Appleton's Cyclopedia of American Biography, edited by James
Grant Wilson, John Fiske and Stanley L. Klos. Six volumes, New York: D. Appleton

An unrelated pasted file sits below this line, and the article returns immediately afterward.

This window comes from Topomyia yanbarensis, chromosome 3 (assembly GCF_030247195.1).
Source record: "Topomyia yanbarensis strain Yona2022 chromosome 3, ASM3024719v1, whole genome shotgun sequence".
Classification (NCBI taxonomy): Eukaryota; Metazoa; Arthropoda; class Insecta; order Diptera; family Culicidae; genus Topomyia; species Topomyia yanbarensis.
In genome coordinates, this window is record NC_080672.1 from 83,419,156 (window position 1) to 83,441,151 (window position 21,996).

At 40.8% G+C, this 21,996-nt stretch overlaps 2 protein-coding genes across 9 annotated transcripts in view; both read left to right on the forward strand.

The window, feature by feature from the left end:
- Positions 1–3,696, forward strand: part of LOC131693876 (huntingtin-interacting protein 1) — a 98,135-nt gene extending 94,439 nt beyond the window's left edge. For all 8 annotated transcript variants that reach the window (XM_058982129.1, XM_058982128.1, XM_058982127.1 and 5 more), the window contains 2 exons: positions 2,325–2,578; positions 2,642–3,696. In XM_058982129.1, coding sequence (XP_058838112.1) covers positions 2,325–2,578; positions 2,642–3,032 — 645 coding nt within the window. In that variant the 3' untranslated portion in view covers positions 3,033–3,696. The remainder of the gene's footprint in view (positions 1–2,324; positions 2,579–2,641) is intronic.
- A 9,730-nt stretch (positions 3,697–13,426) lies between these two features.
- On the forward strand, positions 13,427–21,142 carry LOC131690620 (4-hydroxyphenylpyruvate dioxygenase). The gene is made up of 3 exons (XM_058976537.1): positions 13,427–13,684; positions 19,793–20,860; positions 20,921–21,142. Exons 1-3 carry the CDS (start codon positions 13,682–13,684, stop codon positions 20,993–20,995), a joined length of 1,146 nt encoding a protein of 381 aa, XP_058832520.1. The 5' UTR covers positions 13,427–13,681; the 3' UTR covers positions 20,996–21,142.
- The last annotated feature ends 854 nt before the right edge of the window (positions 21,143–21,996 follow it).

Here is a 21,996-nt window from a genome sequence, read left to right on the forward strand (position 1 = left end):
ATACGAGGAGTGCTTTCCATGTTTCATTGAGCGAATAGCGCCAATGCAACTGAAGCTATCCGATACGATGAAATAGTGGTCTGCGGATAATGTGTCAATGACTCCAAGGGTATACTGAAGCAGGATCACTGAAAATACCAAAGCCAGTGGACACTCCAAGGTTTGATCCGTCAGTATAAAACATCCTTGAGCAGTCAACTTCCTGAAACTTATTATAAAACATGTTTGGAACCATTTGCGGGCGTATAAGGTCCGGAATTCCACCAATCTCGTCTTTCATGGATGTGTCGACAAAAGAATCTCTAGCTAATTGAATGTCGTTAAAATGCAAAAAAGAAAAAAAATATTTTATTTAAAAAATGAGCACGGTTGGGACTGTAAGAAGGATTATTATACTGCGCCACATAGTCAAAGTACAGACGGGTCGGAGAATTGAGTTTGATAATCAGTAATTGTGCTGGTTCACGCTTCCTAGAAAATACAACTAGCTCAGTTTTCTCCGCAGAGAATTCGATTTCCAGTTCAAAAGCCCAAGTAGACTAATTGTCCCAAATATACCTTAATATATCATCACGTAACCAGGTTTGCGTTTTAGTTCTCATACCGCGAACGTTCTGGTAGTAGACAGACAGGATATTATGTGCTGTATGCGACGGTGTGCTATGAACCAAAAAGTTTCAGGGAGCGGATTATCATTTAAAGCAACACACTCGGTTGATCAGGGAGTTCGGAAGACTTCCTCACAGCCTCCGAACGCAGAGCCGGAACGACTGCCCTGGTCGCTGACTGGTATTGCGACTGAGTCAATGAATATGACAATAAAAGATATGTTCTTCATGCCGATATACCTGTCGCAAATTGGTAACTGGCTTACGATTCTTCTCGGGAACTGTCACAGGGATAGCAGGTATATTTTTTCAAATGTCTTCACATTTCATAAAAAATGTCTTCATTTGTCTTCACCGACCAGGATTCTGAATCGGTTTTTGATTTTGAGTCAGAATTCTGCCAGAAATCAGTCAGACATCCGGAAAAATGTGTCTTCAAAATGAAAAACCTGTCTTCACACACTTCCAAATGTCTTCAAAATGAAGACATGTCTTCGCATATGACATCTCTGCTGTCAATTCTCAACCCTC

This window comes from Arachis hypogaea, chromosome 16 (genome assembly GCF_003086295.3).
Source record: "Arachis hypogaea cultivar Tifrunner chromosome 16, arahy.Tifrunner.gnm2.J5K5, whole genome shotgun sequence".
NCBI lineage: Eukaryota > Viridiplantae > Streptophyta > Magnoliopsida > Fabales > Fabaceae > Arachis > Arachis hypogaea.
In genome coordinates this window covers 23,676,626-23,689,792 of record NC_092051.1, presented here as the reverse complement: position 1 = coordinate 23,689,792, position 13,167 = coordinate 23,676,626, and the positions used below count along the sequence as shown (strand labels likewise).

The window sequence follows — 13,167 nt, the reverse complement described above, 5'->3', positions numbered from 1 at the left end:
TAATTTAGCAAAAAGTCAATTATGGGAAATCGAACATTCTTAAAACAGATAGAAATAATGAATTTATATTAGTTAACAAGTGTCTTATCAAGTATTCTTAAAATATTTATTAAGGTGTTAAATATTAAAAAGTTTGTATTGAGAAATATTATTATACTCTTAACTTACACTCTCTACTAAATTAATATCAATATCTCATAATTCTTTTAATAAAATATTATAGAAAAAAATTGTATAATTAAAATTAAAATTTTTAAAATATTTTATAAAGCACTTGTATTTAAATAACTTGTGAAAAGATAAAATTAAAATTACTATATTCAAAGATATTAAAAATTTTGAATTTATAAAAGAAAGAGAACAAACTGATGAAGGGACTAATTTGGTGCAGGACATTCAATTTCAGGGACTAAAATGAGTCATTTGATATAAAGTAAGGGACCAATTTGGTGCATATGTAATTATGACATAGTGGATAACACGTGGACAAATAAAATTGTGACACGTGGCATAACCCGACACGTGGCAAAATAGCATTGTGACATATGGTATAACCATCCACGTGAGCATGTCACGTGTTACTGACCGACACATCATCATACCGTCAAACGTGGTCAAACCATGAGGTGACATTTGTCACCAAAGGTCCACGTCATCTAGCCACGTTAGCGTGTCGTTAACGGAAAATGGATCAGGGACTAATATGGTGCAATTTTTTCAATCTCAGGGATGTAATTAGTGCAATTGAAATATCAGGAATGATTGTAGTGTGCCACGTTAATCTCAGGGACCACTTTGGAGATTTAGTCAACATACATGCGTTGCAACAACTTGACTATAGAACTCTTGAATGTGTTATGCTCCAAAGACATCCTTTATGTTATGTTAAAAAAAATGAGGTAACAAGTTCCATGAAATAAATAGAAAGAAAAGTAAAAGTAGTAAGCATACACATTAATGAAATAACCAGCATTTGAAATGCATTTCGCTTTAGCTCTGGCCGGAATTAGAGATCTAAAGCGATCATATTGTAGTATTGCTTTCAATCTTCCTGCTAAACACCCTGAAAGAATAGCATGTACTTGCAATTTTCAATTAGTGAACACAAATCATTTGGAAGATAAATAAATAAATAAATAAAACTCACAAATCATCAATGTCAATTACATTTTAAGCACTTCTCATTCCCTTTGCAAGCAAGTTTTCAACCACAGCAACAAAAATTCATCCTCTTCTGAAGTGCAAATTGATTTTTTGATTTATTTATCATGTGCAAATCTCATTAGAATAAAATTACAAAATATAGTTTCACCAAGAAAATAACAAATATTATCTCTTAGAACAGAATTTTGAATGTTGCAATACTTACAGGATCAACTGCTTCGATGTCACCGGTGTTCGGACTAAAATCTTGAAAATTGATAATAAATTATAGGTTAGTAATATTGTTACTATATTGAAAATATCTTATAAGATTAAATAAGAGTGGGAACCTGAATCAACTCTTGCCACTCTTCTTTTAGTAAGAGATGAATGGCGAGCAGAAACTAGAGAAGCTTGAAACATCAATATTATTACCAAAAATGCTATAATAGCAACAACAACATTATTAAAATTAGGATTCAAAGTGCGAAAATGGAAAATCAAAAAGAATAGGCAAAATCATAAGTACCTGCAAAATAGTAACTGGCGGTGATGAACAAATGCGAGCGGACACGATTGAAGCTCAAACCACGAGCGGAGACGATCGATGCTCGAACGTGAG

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XOCHlTL (soh-cheetl'), queen of Tollan, lived in the 11th century. She was the daughter of Papantzin, one of the principal nobles of King Tepancaltzin's court. Reports differ as to whether the latter or his beautiful daughter, whose name signifies "the flower," was the inventor of pulque, the Mexican fermented drink made from the juice of the aloe-plant. All authors agree that in 1049 her father sent her with a jar of the newly invented liquor to the palace, and the king was so pleased with the drink that he ordered her to bring it daily. Charmed by her beauty, he took her to his palace at Palpan, where she gave birth to a son, Topiltzin. When her father learned her situation, he upbraided the king, but was quieted by the promise that Xochitl should be acknowledged queen after the death of Tepancaltzin's legitimate consort, and that Topiltzin should be successor to the throne. This was done, but after the resignation of Tepancaltzin, in 1094, in his son's favor, the other Toltec princes rebelled, and in one of the battles both Xochitl and her husband were killed, and the Toltec monarchy was destroyed, as Topiltzin, with many of his followers, emigrated to the south, where, according to some historians, he settled in Yucatan; according to others, in Chiapas or Guatemala.
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